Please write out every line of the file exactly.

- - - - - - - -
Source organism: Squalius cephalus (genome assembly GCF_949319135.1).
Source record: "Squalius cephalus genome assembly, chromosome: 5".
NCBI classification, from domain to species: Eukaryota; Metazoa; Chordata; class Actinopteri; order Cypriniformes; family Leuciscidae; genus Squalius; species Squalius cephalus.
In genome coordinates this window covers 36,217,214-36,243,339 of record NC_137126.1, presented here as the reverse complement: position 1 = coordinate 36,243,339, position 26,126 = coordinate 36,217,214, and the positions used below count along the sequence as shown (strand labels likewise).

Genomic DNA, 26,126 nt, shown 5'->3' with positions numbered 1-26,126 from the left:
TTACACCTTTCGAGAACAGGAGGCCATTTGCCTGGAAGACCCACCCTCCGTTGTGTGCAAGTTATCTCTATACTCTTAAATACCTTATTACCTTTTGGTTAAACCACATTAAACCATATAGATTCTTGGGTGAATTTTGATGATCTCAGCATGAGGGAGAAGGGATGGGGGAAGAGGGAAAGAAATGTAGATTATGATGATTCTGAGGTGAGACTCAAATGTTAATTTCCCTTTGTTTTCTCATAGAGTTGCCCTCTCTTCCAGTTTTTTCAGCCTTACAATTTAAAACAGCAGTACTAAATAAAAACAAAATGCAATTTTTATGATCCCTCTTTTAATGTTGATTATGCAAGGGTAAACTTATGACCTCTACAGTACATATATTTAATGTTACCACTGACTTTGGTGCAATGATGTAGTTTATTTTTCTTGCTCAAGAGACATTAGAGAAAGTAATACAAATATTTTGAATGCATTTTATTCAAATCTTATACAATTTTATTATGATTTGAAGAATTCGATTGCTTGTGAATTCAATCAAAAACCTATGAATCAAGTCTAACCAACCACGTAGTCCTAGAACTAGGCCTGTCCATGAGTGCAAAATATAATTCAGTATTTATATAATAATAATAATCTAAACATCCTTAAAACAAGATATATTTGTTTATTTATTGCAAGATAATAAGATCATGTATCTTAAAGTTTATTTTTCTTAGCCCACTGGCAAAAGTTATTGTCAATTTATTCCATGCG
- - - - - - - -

Source organism: Squalius cephalus (genome assembly GCF_949319135.1).
Source record: "Squalius cephalus genome assembly, chromosome: 5".
NCBI classification, from domain to species: Eukaryota; Metazoa; Chordata; class Actinopteri; order Cypriniformes; family Leuciscidae; genus Squalius; species Squalius cephalus.
In genome coordinates this window covers 36,217,214-36,243,339 of record NC_137126.1, presented here as the reverse complement: position 1 = coordinate 36,243,339, position 26,126 = coordinate 36,217,214, and the positions used below count along the sequence as shown (strand labels likewise).

Genomic DNA, 26,126 nt, shown 5'->3' with positions numbered 1-26,126 from the left:
TTACACCTTTCGAGAACAGGAGGCCATTTGCCTGGAAGACCCACCCTCCGTTGTGTGCAAGTTATCTCTATACTCTTAAATACCTTATTACCTTTTGGTTAAACCACATTAAACCATATAGATTCTTGGGTGAATTTTGATGATCTCAGCATGAGGGAGAAGGGATGGGGGAAGAGGGAAAGAAATGTAGATTATGATGATTCTGAGGTGAGACTCAAATGTTAATTTCCCTTTGTTTTCTCATAGAGTTGCCCTCTCTTCCAGTTTTTTCAGCCTTACAATTTAAAACAGCAGTACTAAATAAAAACAAAATGCAATTTTTATGATCCCTCTTTTAATGTTGATTATGCAAGGGTAAACTTATGACCTCTACAGTACATATATTTAATGTTACCACTGACTTTGGTGCAATGATGTAGTTTATTTTTCTTGCTCAAGAGACATTAGAGAAAGTAATACAAATATTTTGAATGCATTTTATTCAAATCTTATACAATTTTATTATGATTTGAAGAATTCGATTGCTTGTGAATTCAATCAAAAACCTATGAATCAAGTCTAACCAACCACGTAGTCCTAGAACTAGGCCTGTCCATGAGTGCAAAATATAATTCAGTATTTATATAATAATAATAATCTAAACATCCTTAAAACAAGATATATTTGTTTATTTATTGCAAGATAATAAGATCATGTATCTTAAAGTTTATTTTTCTTAGCCCACTGGCAAAAGTTATTGTCAATTTATTCCATGCG